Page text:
It's impossible to predict exactly how the Supreme Court will rule on the marriage equality cases currently before it, but it's getting easier and easier to make a confident guess. Just ask Clarence Thomas.
Earlier this week, the court denied a request for a stay in Alabama, and Justice Clarence Thomas's dissent telegraphed a few key signals about the court's momentum toward equality. In addition, several recent court decisions all seem to indicate that the court already has a consensus that state bans on same-sex marriage are unconstitutional.
The Supreme Court didn't explain its reasoning for allowing marriage to begin in Alabama while the case is still pending. The extent of the ruling is the sentence, "The application for stay presented to Justice Thomas and by him referred to the Court is denied."
But in his brief dissent, Thomas expands on the decision and expresses frustration that he doesn't have enough support to delay marriage equality in Alabama.
Here are the key reasons Thomas lays out for why the court is unwilling to delay marriage equality, even though Thomas opposes that conclusion:
1. Weak Case from Antigay States
"Although a stay is not a matter of right, this practice reflects the particularly strong showing that States are often able to make in favor of such a stay," Thomas writes. "It is a rare case in which a State will be unable to make at least some showing of a likelihood of success on the merits."
In other words, Thomas indicates the other justices seem confident that Alabama would not be able to show that marriages would cause any harm.
2. Court's Approach Has Evolved
Thomas points to a few previous cases in which the Supreme Court did put marriages on pause: the Utah case, Kitchen v. Herbert, and the Virginia case, McQuigg v. Bostic. "It was thus no surprise when we granted a stay in similar circumstances a little over a year ago," Thomas writes.
But more recently, the court has turned down stay requests, allowing marriage to begin immediately in several states. Cases that saw stays denied by the high court include the Florida case, Armstrong v. Brenner; the South Carolina case Wilson v. Condon; and the Kansas case Moser v. Marie.
Despite the court's apparent trend toward allowing marriage equality to take effect, Thomas dismisses that fact as irrelevant. "That the Court more recently denied several stay applications in this context is of no moment," he writes.
3. Court Declined to Hear Cases in Which Bans Were Overturned...
Although it's only briefly mentioned in the dissent, the Supreme Court's refusal to hear pro-equality rulings is also worthy of note. Late in 2014, several states sent marriage cases to the Supreme Court, with the expectation that the justices would hear the cases. But the justices declined, effectively affirming the pro-equality rulings from lower courts.
In his dissent, Thomas notes that he would have wanted to review the pro-equality rulings, but was unable to muster enough support from his colleagues.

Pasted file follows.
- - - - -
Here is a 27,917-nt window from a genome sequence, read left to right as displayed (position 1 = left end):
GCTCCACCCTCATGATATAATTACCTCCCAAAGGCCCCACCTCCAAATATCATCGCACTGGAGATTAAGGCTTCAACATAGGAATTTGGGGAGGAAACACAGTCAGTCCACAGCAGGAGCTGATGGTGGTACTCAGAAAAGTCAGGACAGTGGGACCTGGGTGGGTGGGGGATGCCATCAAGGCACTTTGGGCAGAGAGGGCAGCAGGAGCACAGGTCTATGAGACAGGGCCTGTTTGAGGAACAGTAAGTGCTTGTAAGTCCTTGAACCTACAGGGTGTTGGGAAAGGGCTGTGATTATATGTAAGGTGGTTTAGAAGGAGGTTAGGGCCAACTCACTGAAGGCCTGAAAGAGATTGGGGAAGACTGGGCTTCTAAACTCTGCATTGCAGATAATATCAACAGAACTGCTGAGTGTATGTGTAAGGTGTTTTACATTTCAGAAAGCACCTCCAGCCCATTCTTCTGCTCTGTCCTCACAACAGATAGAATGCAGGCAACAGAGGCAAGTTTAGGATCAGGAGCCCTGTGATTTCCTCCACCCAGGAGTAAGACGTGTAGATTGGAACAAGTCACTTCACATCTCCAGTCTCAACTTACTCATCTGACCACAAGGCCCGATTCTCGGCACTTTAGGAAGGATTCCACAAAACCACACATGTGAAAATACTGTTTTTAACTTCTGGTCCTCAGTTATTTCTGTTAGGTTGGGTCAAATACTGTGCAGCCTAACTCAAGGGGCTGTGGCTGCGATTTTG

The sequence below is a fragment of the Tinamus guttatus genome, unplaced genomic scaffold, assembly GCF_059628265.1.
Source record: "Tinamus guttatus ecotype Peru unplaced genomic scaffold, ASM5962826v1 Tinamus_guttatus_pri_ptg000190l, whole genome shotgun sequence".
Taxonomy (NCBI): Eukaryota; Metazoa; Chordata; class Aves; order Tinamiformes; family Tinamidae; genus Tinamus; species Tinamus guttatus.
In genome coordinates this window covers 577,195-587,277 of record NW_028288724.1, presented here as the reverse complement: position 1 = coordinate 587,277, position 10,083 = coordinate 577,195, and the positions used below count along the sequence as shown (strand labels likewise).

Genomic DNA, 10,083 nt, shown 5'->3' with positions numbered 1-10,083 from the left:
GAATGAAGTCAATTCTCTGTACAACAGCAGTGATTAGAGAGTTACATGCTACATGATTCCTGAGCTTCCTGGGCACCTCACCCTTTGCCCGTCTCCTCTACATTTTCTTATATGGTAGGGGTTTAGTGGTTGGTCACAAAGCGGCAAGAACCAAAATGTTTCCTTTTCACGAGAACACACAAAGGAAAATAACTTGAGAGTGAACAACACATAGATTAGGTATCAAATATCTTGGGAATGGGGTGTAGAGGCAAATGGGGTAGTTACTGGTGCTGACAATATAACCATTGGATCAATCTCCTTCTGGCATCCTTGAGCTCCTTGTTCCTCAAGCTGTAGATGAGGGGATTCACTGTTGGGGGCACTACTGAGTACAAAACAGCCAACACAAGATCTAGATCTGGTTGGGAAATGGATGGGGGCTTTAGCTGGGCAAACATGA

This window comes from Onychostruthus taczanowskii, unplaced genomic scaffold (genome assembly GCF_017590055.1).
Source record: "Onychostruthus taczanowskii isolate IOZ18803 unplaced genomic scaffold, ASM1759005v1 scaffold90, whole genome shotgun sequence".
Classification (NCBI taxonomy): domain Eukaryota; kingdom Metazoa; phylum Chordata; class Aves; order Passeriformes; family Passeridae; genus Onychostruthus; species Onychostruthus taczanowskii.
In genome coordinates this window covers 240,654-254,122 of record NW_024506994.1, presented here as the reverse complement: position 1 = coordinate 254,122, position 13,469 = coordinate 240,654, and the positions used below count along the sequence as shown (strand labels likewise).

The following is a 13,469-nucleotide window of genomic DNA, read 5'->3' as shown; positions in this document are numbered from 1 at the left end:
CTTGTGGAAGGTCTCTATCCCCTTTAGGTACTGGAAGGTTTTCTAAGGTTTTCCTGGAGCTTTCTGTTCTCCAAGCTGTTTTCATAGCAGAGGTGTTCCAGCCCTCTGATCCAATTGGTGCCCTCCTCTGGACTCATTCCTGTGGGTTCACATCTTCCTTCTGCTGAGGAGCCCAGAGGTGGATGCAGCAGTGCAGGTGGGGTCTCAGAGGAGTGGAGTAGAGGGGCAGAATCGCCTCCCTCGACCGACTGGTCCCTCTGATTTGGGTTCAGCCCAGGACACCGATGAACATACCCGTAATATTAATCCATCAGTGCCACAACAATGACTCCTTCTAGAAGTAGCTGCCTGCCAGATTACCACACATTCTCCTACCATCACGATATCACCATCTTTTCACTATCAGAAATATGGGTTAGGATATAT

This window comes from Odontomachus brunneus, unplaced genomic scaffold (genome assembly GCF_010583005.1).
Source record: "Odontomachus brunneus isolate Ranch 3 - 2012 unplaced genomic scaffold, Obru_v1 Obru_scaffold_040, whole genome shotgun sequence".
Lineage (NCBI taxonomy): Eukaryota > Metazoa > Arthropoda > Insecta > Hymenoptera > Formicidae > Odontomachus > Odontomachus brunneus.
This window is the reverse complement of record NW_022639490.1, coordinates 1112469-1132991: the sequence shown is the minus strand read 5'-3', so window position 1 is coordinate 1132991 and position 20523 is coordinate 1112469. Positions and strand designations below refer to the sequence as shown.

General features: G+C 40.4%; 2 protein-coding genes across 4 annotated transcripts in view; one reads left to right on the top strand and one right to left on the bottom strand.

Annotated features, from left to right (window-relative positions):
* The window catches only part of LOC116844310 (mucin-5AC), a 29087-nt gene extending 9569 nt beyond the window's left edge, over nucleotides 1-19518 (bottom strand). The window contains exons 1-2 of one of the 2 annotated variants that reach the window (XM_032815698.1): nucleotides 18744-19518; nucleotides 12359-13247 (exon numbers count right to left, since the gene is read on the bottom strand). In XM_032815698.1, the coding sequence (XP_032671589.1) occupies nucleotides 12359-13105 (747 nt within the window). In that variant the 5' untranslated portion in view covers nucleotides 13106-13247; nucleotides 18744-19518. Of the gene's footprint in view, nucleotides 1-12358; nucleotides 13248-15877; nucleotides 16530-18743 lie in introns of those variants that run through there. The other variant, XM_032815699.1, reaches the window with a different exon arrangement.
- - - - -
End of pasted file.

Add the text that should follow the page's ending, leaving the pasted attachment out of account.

"Those denials followed this Court's decision in October not to review seven petitions seeking further review of lower court judgments invalidating state marriage laws," he writes. "Although I disagreed with the decisions to deny those applications ... I acknowledge that there was at least an argument that the October decision justified an inference that the Court would be less likely to grant a writ of certiorari to consider subsequent petitions."
4. ...But Accepted Cases in Which Bans Were Upheld
In fact, the Supreme Court only accepted subsequent marriage equality petitions after a lower court upheld marriage bans, creating what is known as a "circuit split."
"The Court has now granted a writ of certiorari to review these important issues and will do so by the end of the Term," Thomas writes, ending speculation that the court might delay a ruling until a subsequent term. He adds, "Alabama is thus in an even better position than the applicant to whom we granted a stay in [the Utah case]."
Clearly, that means that something has changed in the several months between the court's granting of the Utah stay and denying a stay in Alabama. It's impossible to say what happened, but it seems that a consensus may have emerged at the court behind the scenes, that a pro-equality ruling is inevitable.
5. Marriage Equality Is Becoming the Status Quo
The strongest justification that Thomas can muster for delaying marriage is to maintain the status quo.
"I respectfully dissent from the denial of this application," he writes. "I would have shown the people of Alabama the respect they deserve and preserved the status quo while the Court resolves this important constitutional question."
Usually the Supreme Court defers to status quo, upholding existing laws until they are fully reviewed. Going slow, maintaining consistency, and avoiding rapid changes in the law are high priorities for the court. The fact that the court allowed marriage to begin in Alabama, as well as several other states, could mean that the justices expect marriage equality to be the new status quo.
Ultimately Thomas seems as though he's readying to concede defeat. "This acquiescence may well be seen as a signal of the Court's intended resolution of that question," he says. Advocates who want to see the freedom to marry secured nationwide certainly hope Thomas's prediction is correct.